Wheatland Township won't eliminate the job of deputy clerk, but the fate of the man who holds the post remains unsettled.
Residents and board members made it plain Thursday they did not like Supervisor Todd Morse's proposal to because Morse believes Bill Alstrom overstepped his authority by arranging for the at which residents killed plans to build, buy or lease a new town hall.
However, board members were amenable to a measure that would give them the authority to approve and remove the deputy clerk at their discretion. A resolution granting them that authority is to be presented at the December meeting.
Clerk Chuck Kern said he planned to talk to Alstrom, who was not at the meeting. Assuming the resolution is passed, Kern said he would put Alstrom's name forward as his choice for deputy clerk -- if Alstrom wants continue in the position.
Board member Joe Hudetz came to Alstrom's defense in reference to the Aug. 9 meeting, saying he gave the deputy clerk authorization to find a meeting location because it was expected an overflow crowd would attend. Alstrom arranged to use space at free of charge.
Hudetz was the chairman of the space committee charged with weighing the options for building, buying or leasing new town hall space. The committee was voted upon by residents, who started efforts in April to stop a Morse-backed plan to build a new $1.3 million town hall.
The bone of contention for Morse was Alstrom, per state statutes, did not have the authority to sign a contract to use that space or to arrange for insurance. Morse and Trustee Frank King said the state statute is specific in saying the deputy clerk's duties are limited to filling in for the clerk at board meetings, attending bid openings and executing township clerk documents required by law.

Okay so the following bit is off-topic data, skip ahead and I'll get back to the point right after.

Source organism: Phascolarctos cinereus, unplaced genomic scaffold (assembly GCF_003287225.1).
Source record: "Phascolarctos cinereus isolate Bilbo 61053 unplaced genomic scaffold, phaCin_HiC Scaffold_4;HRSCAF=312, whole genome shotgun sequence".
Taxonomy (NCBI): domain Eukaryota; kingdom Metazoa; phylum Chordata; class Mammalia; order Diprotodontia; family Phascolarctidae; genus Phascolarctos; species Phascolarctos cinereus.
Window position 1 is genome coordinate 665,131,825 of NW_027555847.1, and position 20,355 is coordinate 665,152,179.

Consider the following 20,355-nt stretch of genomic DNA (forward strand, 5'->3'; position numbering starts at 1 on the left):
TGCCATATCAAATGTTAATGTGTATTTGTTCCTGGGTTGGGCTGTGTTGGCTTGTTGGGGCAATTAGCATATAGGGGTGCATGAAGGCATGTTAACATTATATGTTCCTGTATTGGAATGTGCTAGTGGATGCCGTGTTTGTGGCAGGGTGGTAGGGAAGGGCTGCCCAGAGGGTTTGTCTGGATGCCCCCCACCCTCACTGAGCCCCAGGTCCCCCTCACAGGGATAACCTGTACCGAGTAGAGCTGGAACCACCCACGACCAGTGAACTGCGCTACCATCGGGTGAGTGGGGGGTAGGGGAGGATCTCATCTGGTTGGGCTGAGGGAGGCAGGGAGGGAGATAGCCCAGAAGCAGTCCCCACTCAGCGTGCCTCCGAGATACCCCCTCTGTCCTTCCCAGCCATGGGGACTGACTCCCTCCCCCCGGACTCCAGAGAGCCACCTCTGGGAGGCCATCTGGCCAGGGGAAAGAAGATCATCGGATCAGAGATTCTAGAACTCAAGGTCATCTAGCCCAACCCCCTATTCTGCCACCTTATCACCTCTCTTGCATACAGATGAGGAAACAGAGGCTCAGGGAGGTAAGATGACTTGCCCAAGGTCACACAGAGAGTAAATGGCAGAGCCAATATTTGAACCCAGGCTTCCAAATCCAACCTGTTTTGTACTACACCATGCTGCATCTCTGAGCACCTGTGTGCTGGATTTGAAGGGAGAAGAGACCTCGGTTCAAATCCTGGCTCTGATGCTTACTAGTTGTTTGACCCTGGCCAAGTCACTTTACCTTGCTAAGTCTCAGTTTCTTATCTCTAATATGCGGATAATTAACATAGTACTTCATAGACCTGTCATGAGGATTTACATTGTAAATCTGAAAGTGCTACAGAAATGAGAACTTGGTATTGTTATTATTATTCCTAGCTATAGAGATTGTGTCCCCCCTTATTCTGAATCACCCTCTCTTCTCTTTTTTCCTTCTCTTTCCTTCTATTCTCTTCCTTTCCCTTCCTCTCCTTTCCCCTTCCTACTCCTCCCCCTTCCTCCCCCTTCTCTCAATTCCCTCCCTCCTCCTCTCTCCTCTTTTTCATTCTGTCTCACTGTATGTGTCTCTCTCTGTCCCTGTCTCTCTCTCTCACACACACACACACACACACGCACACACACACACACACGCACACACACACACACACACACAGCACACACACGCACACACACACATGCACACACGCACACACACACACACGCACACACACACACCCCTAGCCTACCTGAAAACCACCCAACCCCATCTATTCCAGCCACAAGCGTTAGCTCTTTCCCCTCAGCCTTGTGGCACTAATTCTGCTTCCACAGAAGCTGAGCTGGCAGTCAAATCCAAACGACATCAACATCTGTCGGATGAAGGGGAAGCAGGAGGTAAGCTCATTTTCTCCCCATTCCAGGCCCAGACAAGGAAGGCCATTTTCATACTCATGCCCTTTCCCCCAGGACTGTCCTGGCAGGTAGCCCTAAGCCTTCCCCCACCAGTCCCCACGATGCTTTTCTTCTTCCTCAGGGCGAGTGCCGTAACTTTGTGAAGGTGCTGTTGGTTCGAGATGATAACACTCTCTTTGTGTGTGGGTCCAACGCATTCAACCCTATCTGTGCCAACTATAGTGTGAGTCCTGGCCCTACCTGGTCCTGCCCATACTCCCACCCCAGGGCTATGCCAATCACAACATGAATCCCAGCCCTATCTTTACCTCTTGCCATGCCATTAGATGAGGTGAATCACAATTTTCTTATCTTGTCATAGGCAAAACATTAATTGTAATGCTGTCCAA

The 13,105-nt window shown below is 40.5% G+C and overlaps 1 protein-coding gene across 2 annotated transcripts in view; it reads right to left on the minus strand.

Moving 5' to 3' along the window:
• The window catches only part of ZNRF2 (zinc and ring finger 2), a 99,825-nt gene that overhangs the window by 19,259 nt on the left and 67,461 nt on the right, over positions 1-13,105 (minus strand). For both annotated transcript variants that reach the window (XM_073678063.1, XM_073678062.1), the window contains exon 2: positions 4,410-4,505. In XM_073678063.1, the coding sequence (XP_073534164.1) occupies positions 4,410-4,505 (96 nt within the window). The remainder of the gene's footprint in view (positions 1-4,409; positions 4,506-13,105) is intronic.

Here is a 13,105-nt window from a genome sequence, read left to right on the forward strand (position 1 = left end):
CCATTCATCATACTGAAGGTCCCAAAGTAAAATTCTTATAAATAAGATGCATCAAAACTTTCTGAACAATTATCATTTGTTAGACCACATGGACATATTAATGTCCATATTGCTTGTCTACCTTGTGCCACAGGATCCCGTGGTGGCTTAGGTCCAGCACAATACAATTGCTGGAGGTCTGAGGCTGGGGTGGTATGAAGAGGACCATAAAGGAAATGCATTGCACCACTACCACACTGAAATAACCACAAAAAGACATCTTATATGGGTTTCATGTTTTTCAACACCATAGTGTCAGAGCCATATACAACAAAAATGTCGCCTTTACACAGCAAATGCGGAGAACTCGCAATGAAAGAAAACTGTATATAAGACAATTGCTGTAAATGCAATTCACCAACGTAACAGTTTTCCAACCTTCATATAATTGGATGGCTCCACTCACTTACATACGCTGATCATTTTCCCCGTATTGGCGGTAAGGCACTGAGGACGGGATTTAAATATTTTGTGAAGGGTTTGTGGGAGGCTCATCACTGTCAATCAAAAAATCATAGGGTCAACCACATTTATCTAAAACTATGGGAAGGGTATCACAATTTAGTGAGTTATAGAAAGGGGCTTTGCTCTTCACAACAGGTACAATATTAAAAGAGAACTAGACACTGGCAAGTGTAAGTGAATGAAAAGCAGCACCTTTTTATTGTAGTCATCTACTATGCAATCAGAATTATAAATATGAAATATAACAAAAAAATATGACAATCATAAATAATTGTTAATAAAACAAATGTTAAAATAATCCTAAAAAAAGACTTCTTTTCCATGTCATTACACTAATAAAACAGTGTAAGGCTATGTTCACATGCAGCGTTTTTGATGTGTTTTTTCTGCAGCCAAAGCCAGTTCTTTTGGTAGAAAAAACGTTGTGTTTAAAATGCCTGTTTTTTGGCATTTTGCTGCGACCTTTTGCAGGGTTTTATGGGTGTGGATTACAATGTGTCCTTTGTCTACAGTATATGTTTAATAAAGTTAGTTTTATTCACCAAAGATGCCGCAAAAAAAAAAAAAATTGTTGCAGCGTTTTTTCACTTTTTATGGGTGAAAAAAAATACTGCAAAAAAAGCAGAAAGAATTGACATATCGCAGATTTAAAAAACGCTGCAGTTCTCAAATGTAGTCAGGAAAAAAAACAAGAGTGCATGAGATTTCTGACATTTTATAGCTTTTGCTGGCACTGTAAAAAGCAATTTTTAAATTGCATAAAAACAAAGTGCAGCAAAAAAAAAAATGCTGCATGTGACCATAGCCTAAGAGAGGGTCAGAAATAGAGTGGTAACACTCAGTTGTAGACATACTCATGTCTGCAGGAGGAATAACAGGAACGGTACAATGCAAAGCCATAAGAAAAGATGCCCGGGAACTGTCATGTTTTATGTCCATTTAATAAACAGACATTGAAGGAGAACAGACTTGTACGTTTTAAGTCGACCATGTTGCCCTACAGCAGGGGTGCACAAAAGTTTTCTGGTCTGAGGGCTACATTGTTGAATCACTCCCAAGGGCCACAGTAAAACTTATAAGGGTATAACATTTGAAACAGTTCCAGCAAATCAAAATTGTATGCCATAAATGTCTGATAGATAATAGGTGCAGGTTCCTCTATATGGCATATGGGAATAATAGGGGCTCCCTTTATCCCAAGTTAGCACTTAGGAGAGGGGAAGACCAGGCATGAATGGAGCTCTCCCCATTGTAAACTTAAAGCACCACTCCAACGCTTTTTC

"The bottom line is he didn't have the authority (to arrange the meeting)," King said.
But critics say the real motivation is Morse's perception that Alstrom is aligned with the residents who stopped the new town hall from being built.
Three of four board members -- Hudetz, Karl Karantonis and Doug Haddad -- seemed to see the action in the same light.
"I will not vote for this," said Haddad, who is typically aligned with Morse on most issues. "I don't think anyone would. It's retaliation."
Nearly 20 crowded the board meeting in support of Alstrom, with more than a half dozen speaking on his behalf.
"I felt it was very important to come and communicate my concerns about this particular issue," Julie Berkowicz said. "You owe it to us to explain your reasons why and to tell (Alstrom) what is leading to your vote tonight."
Deb Holscher concurred, suggesting that "bruised egos" were behind the action.
"For (Alstrom) to be punished in some way, I don't understand this at all," she said.
Hudetz also questioned why Alstrom's actions were being debated after the fact, given that board members were aware of what he was doing, and challenged the need for the township's legal firm, Ancel Glink, to be consulted on whether this and the Aug. 9 meeting were legal.
"It seems this has to do with undoing what was done (by the residents) at the meeting," he said. "I think that is a horrific abuse of funds."